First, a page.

Striking union employees at Borders’ flagship book store in Ann Arbor began returning to work Friday after negotiators reached a tentative agreement earlier in the week. The walkout, and calls for a nationwide boycott that followed, began Nov. 8 after nine months of unsuccessful negotiations (Metro Times, “Borders skirmish,” Nov. 19-25, 2003). The details of the agreement will not be released until the contract is ratified by union members, which is expected to occur this week.
Hal Brannan, a member of the union bargaining committee who has worked at Borders for 18 years, says the presence of federal and state mediators in the last two negotiation sessions contributed to their success.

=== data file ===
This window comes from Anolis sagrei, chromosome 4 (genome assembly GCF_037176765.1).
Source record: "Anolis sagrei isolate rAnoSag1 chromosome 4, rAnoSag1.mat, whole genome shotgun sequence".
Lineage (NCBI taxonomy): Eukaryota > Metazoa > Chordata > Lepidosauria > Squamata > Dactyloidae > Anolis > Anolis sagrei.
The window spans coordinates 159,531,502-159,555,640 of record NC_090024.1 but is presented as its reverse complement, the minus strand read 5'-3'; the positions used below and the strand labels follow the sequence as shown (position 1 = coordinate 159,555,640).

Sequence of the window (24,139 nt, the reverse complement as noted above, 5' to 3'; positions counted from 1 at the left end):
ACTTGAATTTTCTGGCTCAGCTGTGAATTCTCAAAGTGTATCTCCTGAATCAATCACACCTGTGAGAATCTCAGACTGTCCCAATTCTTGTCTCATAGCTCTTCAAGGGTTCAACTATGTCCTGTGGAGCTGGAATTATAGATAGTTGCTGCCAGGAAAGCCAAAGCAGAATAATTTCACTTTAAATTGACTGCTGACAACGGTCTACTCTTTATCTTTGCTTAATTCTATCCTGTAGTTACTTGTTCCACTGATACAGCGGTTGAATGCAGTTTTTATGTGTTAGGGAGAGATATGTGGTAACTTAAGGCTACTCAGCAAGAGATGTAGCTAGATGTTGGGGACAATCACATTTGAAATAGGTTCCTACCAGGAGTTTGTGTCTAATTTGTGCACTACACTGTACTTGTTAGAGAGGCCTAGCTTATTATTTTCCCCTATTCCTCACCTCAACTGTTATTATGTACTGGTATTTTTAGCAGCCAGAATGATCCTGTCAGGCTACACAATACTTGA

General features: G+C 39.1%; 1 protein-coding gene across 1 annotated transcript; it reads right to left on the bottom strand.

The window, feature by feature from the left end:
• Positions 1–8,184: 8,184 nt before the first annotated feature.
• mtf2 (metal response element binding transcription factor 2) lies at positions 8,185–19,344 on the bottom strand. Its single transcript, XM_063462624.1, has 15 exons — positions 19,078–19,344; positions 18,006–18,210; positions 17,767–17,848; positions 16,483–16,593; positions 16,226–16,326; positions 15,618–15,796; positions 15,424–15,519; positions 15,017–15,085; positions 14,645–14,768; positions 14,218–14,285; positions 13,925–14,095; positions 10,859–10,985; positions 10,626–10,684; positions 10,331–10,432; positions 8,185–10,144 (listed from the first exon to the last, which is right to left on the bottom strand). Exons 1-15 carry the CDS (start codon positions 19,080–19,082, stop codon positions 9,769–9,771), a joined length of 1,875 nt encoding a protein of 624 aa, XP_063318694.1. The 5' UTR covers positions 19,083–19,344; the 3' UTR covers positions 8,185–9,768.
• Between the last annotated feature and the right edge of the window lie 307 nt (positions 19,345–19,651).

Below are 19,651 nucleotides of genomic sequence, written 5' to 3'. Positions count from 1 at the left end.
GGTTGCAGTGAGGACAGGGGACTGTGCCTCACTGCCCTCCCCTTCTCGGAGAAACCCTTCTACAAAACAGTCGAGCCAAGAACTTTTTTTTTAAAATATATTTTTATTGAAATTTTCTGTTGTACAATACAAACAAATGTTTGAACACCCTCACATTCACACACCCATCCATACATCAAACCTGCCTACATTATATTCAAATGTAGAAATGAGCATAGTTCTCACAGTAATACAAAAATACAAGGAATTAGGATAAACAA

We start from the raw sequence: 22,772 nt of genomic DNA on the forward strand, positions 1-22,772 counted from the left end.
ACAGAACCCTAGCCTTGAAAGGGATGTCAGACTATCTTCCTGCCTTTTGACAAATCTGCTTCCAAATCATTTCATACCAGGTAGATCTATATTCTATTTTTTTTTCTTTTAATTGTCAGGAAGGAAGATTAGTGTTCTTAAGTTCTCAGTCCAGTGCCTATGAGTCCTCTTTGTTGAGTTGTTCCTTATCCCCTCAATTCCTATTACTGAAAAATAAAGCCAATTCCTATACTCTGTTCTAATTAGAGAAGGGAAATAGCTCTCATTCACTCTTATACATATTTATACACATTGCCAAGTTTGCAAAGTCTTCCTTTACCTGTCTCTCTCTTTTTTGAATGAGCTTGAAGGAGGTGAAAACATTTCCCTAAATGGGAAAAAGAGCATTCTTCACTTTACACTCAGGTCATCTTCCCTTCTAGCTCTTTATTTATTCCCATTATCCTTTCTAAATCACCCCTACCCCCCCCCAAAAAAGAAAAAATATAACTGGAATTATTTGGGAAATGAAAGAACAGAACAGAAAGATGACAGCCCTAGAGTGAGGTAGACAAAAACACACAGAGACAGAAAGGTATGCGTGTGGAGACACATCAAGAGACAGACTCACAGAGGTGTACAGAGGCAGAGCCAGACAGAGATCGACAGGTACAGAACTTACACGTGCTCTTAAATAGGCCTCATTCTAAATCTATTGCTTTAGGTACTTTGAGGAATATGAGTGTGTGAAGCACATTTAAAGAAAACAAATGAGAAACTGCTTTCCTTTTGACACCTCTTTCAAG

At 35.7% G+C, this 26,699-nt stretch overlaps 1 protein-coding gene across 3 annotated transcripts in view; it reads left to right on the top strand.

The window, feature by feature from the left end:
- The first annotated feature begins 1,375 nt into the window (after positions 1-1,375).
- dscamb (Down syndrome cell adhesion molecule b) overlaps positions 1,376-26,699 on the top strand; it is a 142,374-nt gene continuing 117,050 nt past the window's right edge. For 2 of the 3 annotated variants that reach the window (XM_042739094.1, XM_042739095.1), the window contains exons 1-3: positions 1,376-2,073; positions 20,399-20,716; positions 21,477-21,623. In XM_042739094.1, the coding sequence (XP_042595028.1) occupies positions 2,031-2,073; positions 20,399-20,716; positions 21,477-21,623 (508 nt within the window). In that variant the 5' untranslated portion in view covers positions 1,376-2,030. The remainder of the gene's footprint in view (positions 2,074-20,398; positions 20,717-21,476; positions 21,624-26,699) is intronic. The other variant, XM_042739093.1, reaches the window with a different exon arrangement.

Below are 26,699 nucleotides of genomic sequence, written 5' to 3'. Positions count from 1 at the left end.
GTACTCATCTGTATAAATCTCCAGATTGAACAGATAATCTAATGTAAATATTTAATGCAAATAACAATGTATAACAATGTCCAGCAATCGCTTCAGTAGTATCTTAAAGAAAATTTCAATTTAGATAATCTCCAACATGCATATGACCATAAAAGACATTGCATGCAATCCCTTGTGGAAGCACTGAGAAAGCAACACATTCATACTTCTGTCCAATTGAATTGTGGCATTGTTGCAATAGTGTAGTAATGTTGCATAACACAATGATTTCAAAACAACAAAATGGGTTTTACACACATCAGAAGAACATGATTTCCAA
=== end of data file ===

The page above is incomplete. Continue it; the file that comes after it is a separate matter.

The most immediate, tangible benefits of the tentative agreement, says Brannan, are the eradication of “at will” employment status and an improved dispute resolution process for employees. Brannan thinks the agreement will also affect upcoming contract negotiations at the Minneapolis Borders, currently the only other unionized Borders store.
Asked about the implications of the proposed contract, Borders spokesperson Anne Roman said, “I don’t foresee an impact.” Roman says an internal employee survey reported overall job satisfaction, but the senior vice president of human resources would not release the survey to Metro Times, saying it was “proprietary information.”Send comments to email@example.com.